PMTCT interventions can still be effective in the third trimester, during labour and even after delivery. Programmes should therefore seize every opportunity to offer testing to women of unknown HIV status. They should also consider retesting women who were previously negative, in case they have since become infected.26 A study of eight hundred pregnant women in Botswana showed an estimated 2 percent of pregnant women who had previously taken part in routine testing for HIV and were found to have a negative status developed HIV later in pregnancy or during postpartum. Therefore, women who had been tested immediately after being infected with HIV ('primary' or 'acute' infection), and before HIV antibodies were produced, and those who became infected after routine testing, were missed. Using these results researchers estimated that 43 percent of mother-to-child infections in Botswana during 2007 may have been due to undetected HIV infection late in pregnancy and postpartum. By integrating HIV counselling and testing into all parts of the maternal and child health system - including family planning clinics, labour and delivery services, postpartum care and even immunisation clinics - PMTCT programmes can reach significantly more women.27 28
Stigma, fear and disclosure
“Tragically...reports of forced abortion and sterilisation of HIV-positive women, often during labour, remain”
HIV-related stigma and discrimination are found in all societies and can lead to social isolation and even the support of partners, family and community. Fear of such prejudice can cause some women to refuse HIV testing, or to not return for their test results. The lack of confidentiality among healthcare workers must be addressed in order to attain public confidence in the privacy of HIV testing.29
Among pregnant women who do take a test and are found to be HIV-positive, a high proportion (sometimes up to 70 percent) choose not to tell their partners.30 31 Most are afraid of violence or abandonment: in many societies it is common for men to blame their partners for being infected, even if they too have HIV. As many women are reliant on the support of their male partners, the risk of losing this, particularly financial, support can dissuade them from testing, or from disclosing their HIV status.
An HIV-positive, pregnant woman who has not disclosed her diagnosis to her partner, family or friends is generally less likely to accept preventive drugs and to practise unconventional methods of infant feeding, for fear of revealing that she is infected. PMTCT programmes should therefore seek to make disclosure less difficult for their clients, for example by running support groups or anti-stigma campaigns.32They might also try to identify and assist those who wish to avoid or defer disclosure.33 Involving male partners in PMTCT programmes has been shown to improve the reach and success rate of PMTCT, see: Male Involvement below.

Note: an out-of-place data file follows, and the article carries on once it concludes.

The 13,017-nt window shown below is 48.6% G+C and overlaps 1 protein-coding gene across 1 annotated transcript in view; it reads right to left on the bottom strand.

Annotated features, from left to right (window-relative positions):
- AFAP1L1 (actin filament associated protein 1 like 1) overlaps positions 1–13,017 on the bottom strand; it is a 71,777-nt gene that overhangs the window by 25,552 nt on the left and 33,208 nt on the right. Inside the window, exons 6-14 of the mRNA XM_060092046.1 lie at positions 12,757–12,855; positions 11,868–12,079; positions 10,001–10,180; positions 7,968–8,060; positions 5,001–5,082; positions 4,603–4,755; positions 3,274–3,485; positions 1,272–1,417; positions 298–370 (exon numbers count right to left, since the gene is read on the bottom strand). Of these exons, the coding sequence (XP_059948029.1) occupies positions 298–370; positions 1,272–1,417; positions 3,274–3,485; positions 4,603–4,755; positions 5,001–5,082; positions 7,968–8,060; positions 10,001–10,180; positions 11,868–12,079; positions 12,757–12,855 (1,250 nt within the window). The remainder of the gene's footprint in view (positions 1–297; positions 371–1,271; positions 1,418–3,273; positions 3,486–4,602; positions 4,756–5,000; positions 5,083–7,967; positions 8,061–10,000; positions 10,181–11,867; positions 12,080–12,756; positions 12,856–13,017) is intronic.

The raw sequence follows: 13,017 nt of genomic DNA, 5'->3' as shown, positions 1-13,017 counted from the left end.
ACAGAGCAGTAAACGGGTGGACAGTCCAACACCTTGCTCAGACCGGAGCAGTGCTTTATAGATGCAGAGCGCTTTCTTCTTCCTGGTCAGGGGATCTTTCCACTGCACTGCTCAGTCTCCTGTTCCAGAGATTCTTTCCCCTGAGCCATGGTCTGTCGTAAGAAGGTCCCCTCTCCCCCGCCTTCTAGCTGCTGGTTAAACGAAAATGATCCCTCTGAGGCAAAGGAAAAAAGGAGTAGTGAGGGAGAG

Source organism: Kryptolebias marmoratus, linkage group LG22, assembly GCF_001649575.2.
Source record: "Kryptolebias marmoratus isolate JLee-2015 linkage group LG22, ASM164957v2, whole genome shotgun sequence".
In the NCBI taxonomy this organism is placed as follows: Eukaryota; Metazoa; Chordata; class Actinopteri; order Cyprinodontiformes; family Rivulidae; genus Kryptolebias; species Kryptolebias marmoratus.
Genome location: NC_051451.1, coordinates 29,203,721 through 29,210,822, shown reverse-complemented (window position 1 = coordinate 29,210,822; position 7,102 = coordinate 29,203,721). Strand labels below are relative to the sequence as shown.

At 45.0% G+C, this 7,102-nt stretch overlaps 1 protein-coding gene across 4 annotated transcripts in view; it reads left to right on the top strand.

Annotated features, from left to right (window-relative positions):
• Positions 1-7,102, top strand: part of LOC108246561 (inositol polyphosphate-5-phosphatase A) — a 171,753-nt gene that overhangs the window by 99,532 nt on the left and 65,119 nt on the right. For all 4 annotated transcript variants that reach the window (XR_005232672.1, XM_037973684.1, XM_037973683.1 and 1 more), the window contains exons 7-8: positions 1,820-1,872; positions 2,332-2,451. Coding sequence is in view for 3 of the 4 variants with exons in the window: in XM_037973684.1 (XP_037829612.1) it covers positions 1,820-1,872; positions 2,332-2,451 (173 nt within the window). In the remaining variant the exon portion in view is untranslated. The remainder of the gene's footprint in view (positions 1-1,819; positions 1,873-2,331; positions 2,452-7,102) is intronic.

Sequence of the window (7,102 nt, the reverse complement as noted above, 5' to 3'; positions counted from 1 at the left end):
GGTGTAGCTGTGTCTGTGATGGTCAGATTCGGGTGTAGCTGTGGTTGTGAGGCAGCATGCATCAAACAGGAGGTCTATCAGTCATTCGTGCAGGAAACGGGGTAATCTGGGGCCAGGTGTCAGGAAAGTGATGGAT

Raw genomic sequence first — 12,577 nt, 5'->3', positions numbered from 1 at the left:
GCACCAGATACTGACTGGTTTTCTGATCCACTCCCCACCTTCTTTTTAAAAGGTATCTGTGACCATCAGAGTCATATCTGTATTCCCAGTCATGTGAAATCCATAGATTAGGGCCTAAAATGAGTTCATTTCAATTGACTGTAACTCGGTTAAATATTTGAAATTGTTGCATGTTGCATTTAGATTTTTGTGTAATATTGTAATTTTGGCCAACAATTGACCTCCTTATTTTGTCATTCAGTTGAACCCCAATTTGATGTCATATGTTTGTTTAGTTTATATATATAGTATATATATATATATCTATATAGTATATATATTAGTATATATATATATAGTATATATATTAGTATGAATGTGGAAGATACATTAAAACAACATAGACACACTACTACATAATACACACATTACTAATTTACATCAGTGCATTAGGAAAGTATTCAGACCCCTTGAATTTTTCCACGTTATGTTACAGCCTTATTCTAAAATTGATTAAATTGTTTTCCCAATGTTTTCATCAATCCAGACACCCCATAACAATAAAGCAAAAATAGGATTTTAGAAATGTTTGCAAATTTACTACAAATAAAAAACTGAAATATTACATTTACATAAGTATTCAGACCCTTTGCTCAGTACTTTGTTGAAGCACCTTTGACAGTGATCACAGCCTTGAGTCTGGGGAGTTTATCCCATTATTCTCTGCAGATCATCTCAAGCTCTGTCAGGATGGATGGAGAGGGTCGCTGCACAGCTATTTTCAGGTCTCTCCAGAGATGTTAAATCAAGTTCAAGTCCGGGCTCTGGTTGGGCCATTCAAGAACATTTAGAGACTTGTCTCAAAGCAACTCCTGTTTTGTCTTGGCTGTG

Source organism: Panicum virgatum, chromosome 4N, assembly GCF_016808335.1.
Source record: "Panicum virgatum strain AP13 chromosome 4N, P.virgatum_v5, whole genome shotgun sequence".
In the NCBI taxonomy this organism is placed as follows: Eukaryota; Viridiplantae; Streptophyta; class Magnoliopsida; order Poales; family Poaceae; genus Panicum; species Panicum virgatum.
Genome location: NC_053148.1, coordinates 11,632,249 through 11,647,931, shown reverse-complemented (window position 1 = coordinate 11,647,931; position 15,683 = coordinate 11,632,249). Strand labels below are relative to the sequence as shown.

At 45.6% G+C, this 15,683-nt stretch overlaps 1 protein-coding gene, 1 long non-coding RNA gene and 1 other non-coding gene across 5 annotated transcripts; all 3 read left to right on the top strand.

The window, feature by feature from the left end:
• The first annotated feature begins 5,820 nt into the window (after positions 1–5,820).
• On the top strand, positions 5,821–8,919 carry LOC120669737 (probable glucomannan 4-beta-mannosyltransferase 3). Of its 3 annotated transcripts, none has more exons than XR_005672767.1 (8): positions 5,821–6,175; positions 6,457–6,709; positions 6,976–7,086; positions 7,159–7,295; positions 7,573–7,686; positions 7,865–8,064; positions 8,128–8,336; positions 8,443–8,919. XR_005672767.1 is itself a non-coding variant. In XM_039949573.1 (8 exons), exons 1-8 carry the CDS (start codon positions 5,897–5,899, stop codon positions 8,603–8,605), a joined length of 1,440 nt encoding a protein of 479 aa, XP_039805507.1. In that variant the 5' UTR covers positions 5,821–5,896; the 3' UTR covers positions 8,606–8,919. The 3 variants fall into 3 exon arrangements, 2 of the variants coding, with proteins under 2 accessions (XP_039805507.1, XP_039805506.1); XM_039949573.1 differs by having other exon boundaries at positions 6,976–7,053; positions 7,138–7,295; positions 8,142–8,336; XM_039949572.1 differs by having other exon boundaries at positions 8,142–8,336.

Tragically, in a number of countries, reports of forced abortion and sterilisation of HIV-positive women, often during labour, remain.34 35 Stigma and fear of healthcare settings can cause HIV-positive women to be fearful of prenatal services, which may prevent them from attending clinic and thus from accessing PMTCT services.
Moreover, pregnant women who engage in behaviours, such as sex work or drug use, are at an increased risk of HIV-infection. They may not, however, due to policies that criminalise these practices, access HIV testing services or, if they do test HIV-positive, PMTCT services, for fear that their child will be removed from their care. As UNAIDS emphasises:
“It is not enough for services to exist: the conditions that enable women to make use of them must be in place” - UNAIDS (2012) 'Women Out Loud'
A study from Kenya revealed that where women are supported and accompanied by their male partners, they are more likely to consistently visit antenatal clinics.36 Few men usually accompany their wives on visits to antenatal clinics for fear of being ridiculed by peers. However it has been shown that when male partners are involved, both partners can get tested for HIV, know their status, and therefore improve the baby's chances of a healthy survival.37 Following a strict infant feeding method is a key part of PMTCT; yet such methods are often contrary to traditional feeding methods, which may involve supplementing breast milk with porridge or other solids. Diversions from the chosen infant feeding method are less likely, however, if both parents are involved in this decision.